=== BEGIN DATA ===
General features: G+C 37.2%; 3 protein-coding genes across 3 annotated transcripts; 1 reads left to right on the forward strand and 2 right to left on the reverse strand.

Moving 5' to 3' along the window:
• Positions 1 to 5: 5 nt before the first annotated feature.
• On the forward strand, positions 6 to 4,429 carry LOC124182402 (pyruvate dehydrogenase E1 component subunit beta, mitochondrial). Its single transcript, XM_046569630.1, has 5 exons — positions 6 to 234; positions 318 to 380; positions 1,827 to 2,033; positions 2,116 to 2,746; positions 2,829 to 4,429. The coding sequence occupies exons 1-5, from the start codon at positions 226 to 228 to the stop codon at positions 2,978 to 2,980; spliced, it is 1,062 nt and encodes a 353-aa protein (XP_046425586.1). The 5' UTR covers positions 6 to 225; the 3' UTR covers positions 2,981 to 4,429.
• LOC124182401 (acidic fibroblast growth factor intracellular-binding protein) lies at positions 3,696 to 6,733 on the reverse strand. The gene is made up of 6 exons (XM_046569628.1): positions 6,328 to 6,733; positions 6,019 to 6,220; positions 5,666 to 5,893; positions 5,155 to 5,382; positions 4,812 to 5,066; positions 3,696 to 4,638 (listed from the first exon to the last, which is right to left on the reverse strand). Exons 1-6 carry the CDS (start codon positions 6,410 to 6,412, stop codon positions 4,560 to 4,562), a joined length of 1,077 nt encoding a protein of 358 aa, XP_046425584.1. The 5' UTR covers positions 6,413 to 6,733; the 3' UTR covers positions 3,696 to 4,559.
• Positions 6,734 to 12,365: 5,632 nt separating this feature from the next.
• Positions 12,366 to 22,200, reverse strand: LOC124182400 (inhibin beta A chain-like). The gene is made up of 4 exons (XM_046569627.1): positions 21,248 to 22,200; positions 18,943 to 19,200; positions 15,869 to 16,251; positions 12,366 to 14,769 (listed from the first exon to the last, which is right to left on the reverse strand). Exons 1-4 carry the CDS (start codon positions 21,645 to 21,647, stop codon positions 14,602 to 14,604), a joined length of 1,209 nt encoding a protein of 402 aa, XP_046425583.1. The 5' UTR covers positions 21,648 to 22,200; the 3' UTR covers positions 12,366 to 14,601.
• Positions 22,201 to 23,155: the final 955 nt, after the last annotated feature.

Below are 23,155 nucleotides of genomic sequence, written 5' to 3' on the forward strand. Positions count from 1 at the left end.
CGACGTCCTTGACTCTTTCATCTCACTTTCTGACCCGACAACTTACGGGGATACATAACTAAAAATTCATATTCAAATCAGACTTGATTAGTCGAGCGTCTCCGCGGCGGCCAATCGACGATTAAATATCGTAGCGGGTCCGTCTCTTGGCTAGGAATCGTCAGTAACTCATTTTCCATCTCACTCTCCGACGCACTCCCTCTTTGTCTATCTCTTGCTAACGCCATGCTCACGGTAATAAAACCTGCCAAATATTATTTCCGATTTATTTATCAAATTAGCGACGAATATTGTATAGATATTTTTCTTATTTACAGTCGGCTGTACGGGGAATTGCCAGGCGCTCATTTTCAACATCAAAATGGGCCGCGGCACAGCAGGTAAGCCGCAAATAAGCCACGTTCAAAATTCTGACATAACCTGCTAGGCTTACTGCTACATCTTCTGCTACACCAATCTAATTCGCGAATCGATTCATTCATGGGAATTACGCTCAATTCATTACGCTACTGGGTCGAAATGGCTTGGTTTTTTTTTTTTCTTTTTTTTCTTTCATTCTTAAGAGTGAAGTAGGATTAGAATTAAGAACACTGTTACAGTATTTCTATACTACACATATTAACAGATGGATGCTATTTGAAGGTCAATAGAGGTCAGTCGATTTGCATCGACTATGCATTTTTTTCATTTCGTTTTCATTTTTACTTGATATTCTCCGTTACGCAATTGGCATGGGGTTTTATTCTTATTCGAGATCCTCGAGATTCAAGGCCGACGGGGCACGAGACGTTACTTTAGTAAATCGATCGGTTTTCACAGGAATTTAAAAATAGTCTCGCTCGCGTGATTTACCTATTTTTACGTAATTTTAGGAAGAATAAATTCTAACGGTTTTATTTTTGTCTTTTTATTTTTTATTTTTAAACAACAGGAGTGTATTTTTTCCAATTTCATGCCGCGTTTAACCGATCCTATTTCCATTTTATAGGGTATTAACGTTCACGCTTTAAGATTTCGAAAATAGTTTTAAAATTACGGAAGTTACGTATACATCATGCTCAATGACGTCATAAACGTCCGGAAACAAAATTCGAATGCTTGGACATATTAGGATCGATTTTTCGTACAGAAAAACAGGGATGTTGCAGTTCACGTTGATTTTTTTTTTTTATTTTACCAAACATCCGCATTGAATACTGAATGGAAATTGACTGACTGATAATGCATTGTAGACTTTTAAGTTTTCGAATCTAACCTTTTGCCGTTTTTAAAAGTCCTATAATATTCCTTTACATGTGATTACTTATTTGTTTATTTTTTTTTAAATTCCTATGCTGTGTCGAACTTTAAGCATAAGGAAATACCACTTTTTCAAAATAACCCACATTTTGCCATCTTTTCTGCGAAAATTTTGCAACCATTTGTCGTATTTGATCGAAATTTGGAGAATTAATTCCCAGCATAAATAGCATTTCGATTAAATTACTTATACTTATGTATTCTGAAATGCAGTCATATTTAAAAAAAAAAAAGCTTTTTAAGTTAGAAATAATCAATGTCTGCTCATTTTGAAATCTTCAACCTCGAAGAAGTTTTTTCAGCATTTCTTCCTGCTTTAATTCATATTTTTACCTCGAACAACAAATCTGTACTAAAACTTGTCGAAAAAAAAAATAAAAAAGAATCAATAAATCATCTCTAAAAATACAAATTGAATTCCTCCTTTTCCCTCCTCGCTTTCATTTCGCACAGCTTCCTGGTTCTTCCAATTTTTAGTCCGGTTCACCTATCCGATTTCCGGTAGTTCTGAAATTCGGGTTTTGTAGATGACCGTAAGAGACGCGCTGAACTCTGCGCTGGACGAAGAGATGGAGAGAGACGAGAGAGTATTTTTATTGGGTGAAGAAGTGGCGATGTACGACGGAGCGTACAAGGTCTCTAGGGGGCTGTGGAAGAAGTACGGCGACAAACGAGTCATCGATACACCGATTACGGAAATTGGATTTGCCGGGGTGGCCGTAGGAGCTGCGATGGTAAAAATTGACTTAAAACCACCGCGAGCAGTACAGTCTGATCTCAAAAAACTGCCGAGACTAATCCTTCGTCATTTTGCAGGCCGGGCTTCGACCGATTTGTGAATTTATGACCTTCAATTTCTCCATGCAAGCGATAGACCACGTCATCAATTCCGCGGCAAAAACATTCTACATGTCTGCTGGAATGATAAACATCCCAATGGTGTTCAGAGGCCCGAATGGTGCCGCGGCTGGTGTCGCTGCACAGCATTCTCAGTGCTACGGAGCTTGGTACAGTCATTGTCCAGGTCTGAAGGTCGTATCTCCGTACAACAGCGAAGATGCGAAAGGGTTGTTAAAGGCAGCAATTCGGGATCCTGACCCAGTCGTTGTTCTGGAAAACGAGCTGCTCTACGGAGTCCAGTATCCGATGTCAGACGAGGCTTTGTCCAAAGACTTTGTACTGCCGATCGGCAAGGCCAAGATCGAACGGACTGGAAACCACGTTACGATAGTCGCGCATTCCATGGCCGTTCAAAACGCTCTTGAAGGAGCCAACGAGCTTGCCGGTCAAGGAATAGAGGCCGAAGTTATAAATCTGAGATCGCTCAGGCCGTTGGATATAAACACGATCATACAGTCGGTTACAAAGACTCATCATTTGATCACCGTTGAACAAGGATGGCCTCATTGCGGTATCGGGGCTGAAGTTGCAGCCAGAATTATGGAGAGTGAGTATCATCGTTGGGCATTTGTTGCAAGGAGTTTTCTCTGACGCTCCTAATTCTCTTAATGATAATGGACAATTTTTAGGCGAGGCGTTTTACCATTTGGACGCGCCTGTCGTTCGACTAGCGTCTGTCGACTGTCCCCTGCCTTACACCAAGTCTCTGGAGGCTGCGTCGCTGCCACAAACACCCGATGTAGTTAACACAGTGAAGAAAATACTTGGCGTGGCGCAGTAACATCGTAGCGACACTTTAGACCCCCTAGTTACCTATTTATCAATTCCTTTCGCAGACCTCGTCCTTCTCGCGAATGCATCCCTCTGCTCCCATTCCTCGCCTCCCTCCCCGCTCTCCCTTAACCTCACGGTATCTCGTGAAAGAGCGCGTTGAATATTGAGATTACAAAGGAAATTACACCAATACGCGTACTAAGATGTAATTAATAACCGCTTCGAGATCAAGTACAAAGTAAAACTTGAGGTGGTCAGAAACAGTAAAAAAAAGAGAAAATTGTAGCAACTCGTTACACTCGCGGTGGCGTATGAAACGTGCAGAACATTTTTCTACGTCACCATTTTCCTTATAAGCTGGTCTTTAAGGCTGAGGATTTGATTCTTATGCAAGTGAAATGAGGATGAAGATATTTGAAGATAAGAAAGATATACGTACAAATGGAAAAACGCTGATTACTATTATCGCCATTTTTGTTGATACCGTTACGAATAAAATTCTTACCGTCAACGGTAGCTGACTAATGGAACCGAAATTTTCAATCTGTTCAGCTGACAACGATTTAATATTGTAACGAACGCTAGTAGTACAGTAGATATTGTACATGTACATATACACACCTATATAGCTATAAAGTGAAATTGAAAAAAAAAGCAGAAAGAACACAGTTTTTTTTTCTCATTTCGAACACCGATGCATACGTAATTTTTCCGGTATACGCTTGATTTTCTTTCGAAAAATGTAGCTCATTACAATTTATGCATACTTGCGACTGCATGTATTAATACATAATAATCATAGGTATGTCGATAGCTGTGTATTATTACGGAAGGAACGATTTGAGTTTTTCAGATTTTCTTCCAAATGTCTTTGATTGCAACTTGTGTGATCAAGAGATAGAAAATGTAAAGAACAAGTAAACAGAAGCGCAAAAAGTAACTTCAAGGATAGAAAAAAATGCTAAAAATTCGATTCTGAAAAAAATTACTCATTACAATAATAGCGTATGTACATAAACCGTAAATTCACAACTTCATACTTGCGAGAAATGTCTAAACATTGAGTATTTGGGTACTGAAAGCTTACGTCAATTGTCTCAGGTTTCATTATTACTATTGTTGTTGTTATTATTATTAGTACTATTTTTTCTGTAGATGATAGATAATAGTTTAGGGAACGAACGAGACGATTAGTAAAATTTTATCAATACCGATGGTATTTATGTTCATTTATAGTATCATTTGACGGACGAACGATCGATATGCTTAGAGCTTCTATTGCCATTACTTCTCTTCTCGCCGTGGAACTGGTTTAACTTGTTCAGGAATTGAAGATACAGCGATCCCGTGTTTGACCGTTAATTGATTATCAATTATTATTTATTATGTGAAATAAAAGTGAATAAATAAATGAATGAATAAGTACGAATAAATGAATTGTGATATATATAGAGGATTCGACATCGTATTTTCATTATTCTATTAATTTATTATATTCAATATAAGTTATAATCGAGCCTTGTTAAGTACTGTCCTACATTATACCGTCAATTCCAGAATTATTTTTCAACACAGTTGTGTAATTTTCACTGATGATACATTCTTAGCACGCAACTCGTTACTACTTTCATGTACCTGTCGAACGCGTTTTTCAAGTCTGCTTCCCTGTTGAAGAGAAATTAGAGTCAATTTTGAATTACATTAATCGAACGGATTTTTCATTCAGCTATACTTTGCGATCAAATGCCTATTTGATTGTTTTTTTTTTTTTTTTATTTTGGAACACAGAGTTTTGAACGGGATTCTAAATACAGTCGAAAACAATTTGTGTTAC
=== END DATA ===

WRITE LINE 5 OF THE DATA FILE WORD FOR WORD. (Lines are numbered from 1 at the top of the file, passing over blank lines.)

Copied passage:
• LOC124182401 (acidic fibroblast growth factor intracellular-binding protein) lies at positions 3,696 to 6,733 on the reverse strand. The gene is made up of 6 exons (XM_046569628.1): positions 6,328 to 6,733; positions 6,019 to 6,220; positions 5,666 to 5,893; positions 5,155 to 5,382; positions 4,812 to 5,066; positions 3,696 to 4,638 (listed from the first exon to the last, which is right to left on the reverse strand). Exons 1-6 carry the CDS (start codon positions 6,410 to 6,412, stop codon positions 4,560 to 4,562), a joined length of 1,077 nt encoding a protein of 358 aa, XP_046425584.1. The 5' UTR covers positions 6,413 to 6,733; the 3' UTR covers positions 3,696 to 4,559.